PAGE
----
Mr Biden ought to collect Colorado, Minnesota, New Mexico and New York.
Texas will be one to watch – traditionally Republican, it is edging closer to becoming a swing state, though probably won’t change hands this year.
Three swing states are also up for grabs, all of which were won by the President in 2016: Arizona, Michigan and Wisconsin.
Polls suggest Mr Biden could gain Wisconsin and Michigan, while Arizona is too close to call.
Mr Trump will add two more states to his tally when polls close in the safe Republican states of Montana and Utah.
Nevada should be called for Mr Biden.
Polls also close in the last of the swing states, Iowa, which Barack Obama won in 2008 and 2012, Mr Trump won in 2016, and where Mr Biden could have an outside chance of a gain.
Mr Biden’s numbers will get a boost when polls close in three very safe Democratic states: California, Oregon and Washington. Idaho should be called for Mr Trump.
Polls close in another safe Democratic state, Hawaii.
Alaska is the last state to conclude voting, and should be called for Mr Trump. But there is every likelihood that the overall winner of the election still won’t be known, given the time it will take to count all the ballots in all the swing states.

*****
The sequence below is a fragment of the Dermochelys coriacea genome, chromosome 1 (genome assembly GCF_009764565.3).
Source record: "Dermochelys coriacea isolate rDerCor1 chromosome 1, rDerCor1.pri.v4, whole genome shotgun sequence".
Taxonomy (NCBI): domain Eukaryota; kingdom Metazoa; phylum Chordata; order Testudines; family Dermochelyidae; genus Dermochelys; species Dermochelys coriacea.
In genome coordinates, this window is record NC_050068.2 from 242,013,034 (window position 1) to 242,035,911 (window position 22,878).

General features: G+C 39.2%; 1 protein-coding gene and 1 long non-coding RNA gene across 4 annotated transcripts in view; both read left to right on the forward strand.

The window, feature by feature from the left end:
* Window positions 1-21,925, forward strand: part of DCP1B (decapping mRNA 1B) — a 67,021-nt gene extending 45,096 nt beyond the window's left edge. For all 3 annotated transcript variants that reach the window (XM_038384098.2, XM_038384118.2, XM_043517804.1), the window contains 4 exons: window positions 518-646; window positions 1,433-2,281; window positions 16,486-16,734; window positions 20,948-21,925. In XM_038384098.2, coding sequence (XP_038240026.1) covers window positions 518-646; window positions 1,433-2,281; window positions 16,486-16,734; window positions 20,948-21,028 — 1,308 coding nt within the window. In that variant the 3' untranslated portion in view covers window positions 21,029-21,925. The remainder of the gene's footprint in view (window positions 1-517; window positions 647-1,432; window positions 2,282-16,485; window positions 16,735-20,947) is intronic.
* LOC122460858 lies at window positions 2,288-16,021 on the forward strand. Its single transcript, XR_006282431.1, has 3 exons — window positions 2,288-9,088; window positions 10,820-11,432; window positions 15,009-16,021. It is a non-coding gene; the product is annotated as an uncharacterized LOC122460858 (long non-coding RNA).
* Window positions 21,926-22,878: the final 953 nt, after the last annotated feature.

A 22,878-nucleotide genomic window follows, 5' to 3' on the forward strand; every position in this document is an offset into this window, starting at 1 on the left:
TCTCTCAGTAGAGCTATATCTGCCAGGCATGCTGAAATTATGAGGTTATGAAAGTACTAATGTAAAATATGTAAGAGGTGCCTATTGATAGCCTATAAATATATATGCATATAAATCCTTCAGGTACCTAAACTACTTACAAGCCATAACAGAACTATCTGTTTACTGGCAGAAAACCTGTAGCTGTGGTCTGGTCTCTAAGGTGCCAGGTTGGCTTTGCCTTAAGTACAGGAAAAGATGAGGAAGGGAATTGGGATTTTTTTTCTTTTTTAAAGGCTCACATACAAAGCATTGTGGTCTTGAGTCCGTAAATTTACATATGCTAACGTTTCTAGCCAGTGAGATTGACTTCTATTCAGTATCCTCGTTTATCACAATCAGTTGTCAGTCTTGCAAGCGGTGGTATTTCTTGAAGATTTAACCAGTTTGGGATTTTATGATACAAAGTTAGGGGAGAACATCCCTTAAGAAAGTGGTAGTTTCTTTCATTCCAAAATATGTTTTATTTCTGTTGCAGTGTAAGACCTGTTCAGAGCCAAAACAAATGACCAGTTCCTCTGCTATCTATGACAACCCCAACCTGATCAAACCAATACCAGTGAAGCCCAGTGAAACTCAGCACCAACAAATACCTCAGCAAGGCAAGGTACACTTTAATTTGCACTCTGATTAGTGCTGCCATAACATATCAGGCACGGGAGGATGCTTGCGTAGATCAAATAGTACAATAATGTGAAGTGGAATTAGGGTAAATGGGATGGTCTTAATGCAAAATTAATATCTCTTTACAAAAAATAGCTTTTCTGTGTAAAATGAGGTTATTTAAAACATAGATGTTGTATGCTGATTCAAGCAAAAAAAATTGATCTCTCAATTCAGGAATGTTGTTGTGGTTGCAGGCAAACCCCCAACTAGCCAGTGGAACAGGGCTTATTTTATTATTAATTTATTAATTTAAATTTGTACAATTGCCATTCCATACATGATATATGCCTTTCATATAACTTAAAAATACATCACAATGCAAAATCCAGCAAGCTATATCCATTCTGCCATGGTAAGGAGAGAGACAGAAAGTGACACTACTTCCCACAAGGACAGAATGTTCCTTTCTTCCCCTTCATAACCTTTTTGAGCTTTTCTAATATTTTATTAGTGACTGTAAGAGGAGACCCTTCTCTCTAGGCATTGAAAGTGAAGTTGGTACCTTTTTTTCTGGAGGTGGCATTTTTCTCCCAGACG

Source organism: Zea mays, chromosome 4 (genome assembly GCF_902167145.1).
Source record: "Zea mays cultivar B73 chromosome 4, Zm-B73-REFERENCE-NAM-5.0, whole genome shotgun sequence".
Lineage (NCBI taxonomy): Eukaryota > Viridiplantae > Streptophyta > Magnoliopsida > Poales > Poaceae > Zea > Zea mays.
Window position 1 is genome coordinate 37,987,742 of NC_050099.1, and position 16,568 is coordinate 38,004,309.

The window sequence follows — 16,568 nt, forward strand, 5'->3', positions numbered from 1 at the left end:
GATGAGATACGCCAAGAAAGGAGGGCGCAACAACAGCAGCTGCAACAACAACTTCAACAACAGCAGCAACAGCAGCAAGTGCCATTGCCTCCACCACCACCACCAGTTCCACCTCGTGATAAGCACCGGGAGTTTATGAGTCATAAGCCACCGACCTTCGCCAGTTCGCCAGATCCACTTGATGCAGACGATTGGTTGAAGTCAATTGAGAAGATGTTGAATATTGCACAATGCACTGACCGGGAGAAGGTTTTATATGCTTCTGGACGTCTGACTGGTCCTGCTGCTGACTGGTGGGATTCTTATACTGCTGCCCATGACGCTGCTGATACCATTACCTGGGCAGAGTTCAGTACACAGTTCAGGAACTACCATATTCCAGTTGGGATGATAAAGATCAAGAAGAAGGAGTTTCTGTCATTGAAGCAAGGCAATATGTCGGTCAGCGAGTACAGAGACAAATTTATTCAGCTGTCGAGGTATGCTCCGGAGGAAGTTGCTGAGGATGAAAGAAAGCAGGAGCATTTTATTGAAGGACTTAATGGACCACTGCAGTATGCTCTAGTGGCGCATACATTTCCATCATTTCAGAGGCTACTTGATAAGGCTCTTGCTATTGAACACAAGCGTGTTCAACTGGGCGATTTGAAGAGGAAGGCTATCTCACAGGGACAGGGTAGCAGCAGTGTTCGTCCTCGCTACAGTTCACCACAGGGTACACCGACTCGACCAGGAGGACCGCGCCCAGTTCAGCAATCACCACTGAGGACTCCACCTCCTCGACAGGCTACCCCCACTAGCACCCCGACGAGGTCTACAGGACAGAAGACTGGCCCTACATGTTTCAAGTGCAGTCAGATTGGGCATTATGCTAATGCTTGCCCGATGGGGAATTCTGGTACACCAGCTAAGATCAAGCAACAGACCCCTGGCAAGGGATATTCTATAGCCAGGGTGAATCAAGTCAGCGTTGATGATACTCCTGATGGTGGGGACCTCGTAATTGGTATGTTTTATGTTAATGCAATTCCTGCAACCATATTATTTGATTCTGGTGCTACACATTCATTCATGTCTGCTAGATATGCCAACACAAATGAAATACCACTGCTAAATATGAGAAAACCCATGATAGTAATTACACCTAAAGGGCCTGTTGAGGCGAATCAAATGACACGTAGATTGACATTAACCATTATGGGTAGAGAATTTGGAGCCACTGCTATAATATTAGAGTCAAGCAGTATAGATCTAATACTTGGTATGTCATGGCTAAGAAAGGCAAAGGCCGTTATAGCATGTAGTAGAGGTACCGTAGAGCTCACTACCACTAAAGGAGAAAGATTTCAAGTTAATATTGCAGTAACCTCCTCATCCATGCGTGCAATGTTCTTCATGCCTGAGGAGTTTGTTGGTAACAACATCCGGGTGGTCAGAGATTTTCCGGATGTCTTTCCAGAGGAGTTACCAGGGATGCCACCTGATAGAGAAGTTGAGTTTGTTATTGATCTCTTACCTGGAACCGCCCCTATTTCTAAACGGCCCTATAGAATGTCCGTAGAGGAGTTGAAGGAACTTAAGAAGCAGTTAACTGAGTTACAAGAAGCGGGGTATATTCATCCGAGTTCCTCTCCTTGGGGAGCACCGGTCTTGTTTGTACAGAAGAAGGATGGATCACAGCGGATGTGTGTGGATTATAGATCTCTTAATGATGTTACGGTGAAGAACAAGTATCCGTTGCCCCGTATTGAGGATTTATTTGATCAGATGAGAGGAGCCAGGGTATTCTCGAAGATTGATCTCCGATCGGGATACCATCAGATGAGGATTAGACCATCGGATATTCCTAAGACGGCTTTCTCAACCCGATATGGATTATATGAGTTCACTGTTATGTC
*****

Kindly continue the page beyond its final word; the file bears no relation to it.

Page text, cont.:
If there has been a landslide for either Mr Trump or Mr Biden, then some news networks might be tempted to name a winner by now.
If it shaping up to be a close contest, get ready to wait days, if not weeks, for the identity of the next president to be confirmed.
Our investigations reporter Martyn McLaughin, who’s written more than a few words on Trump for The Scotsman these past few years, is follow events through the night.
The SNP are no strangers to electoral success. First Minister Nicola Sturgeon has enjoyed and endured her share of election nights, and now she’s had her say. What would four more years of Trump mean for Scotland? And how would Biden approach Scotland? We’ll be considering it all.
Of course the election is a momentous night for America, but it has ripple effects across the globe including here at home in Scotland. As such, we’ve planned a full package of coverage for you, our readers, to explain what’s happening and, most importantly, why it matters.
How The Scotsman is covering the US election throughout the night and beyond
From Tuesday evening right through Wednesday, The Scotsman will be running a live blog, dedicated to providing readers with an authoritative guide to one of the most important US elections in living memory.
Meet the academic who’s made the move from Inverclyde to the US…and is now shaping its future.
The Scot voting in his first US election to end the 'nightmare' of Donald Trump
Dr Craig Gallagher has only been an American citizen for 13 months, but he is keenly invested in its future.
On the last day of campaigning, Joe Biden headed back to his childhood home in the key battleground state of Pennsylvania.
The former Vice President left a message on the wall of the home in Scranton, which read: "From this house to the White House with the grace of God."
We are yet to see whether Mr Biden's prediction proves to be true.
Click on the link to see how polls have changed since January 2020.
US election polls race
A Flourish data visualisation by Harriet Clugston
Joe Biden has released a video of his campaigning in the key swing state of Pennsylvania. Mr Trump won the state in 2016, but the former Vice President has enjoyed a polling lead there throughout 2020.